MOUNT VERNON — By a 4 to 2 vote, council adopted an ordinance, which raises the wastewater portion of residents’ bills. Council members Rebecca Jordan and John Fair cast the dissenting votes.
Councilman Burt Hanson said there has been a fair amount of discussion, inside and outside of council, and that raising the rates is “one of those necessary but unfortunate things we have to do.”
Councilman Derk Demaree asked Safety-Service Director David Glass to explain again why the increase is needed now, rather than raising rates in the future.
“We are in the middle of the design process,” said Glass. “Even though it’s enacted in April, money won’t be collected until the July bills. ... We’ll bid the project late this fall ... award the bid ... and start construction in the spring. We need the money when we start the project.”
Auditor Terry Scott added that if money were not collected until three years from now, the wastewater fund would be $1 million in the red. By law, utilities must be self-funded; money cannot come from the general fund to pay for utilities.
“It’s prudent to set it in place now,” he said.
Glass said the wastewater projects, which include an upgrade of the wastewater treatment plant and upgrades to the Center Run and Kokosing interceptors, are part of a 10-year wastewater plan. The city has been actively working on the projects for three years. The Ohio Environmental Protection Agency mandates the upgrades.
Jordan received confirmation that the city had applied for stimulus funds from the American Recovery and Reinvestment Act, and raised the suggestion of waiting to raise rates until a reply is received on whether the city will get any stimulus money. Councilman Burt Hanson pledged that if stimulus money was received, he will “be back with the administration, with water and wastewater, and with the auditor asking to decrease the rates.”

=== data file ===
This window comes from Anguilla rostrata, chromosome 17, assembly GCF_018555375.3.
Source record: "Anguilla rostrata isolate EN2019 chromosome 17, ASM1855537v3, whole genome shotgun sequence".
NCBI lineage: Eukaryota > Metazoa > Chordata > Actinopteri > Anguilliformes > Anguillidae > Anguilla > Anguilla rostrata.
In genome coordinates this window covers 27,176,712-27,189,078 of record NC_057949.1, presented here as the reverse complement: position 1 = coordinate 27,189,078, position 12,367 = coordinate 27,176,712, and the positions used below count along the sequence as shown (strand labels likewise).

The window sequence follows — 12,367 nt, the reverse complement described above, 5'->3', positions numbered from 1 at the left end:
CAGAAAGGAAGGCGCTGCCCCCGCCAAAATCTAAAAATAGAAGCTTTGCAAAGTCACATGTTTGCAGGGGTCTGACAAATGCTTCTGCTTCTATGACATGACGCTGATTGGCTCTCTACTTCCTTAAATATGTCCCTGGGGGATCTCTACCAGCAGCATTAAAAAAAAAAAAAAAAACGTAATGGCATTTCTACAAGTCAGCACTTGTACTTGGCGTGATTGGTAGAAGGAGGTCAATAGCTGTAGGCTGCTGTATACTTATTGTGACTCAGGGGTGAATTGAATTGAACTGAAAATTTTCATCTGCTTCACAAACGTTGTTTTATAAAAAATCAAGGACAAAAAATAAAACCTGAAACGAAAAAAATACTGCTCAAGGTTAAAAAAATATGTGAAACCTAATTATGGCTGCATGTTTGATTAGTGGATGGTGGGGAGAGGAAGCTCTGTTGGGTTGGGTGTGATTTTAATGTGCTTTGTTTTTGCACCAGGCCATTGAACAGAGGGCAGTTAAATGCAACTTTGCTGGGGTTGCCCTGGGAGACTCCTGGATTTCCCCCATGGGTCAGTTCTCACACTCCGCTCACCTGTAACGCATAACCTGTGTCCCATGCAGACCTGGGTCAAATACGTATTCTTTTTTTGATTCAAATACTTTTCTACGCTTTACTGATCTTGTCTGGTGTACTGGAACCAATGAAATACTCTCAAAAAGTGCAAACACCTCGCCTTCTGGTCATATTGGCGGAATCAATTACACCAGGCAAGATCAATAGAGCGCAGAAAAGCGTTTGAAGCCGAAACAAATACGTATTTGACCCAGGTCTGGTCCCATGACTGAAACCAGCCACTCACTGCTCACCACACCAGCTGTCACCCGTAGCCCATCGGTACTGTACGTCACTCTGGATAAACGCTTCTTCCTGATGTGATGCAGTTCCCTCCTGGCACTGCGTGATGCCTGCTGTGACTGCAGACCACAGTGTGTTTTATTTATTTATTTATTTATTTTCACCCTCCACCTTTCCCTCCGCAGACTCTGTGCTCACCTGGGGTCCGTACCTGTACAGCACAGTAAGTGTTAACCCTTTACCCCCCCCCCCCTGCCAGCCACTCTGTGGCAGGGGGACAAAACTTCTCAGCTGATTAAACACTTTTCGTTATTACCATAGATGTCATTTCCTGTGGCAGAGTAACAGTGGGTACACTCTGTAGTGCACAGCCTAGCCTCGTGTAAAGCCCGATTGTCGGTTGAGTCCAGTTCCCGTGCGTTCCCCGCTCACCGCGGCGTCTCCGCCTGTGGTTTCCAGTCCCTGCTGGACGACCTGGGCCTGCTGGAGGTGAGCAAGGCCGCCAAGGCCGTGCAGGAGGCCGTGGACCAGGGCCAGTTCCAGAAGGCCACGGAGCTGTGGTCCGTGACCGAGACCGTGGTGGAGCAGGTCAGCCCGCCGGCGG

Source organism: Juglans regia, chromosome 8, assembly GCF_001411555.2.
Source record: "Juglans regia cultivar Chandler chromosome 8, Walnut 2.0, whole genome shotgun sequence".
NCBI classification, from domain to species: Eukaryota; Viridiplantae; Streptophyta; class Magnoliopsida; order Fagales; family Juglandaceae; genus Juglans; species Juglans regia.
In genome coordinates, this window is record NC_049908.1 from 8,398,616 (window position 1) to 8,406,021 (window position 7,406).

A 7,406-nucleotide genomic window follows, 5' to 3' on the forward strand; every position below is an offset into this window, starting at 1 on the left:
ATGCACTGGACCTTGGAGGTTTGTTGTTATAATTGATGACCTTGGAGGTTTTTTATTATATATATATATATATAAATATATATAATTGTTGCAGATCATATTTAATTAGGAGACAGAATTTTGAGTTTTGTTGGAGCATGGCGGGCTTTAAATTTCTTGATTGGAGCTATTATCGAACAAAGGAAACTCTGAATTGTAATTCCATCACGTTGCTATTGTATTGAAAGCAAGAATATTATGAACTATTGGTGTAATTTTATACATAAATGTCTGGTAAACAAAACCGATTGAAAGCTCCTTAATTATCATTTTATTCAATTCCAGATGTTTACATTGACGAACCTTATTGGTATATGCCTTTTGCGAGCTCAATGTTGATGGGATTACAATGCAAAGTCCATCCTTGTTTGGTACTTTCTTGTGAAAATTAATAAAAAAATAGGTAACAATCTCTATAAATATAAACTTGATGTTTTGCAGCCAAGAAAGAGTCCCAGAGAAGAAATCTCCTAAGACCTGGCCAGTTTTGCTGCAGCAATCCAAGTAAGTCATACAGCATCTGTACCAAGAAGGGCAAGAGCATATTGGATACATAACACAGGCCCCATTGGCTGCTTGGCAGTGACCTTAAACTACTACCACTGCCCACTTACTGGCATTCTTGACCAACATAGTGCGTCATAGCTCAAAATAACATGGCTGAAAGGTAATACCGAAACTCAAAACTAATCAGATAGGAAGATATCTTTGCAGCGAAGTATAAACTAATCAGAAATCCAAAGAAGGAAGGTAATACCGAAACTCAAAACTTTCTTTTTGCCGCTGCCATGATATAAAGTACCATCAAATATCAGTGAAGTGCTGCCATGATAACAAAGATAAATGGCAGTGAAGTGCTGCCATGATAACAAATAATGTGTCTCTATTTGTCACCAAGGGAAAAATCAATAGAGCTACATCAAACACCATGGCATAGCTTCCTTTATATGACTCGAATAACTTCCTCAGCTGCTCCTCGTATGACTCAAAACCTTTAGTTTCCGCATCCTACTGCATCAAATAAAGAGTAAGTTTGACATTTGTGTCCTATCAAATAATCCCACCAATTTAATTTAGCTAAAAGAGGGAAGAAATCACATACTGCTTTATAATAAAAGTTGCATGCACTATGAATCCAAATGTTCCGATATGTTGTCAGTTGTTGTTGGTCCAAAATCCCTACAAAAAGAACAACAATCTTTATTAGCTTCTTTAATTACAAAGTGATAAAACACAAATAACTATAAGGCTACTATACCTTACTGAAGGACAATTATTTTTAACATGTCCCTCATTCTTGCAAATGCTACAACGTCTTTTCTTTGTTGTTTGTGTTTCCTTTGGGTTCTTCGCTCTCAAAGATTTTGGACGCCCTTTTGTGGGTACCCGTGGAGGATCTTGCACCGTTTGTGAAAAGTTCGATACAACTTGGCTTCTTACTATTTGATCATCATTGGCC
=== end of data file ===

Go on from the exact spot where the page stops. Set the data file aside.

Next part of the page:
Glass said it looked like the way the government was handling the funding stream for wastewater projects, that the stimulus money would be a loan that would have to be repaid.
In response to Jordan’s query as to why the city did not raise rates in 16 years, Glass said the city was doing all right with the wastewater money being collected, and that there was no reason to raise rates.
“We felt guilty with having a surplus at the end of the year,” he said.
Council approved ordinances setting the number and wages of seasonal personnel, including parks, streets and cemetery departments, and water park personnel. According to Hawkins, the city reset some of the wages to comply with the recent increase in the state minimum wage. The number, wages and benefits of hourly non-bargaining unit city employees were also set. These employees include staff in the mayor, safety-service, income tax, law director and auditor offices, as well as in the police and fire departments.
Council gave a second reading to a resolution that would grant a permanent easement to the Woodward Development Corp. for a 15-foot-wide strip on Vine Street. Pat Crow said the request for the easement is twofold: Because there is a series of vaults and storefronts below ground level which the Woodward Development Corp. will make use of, and because the easement is where a test well will be drilled to see if enough water exists to use geothermal heating for the opera house and its adjacent buildings.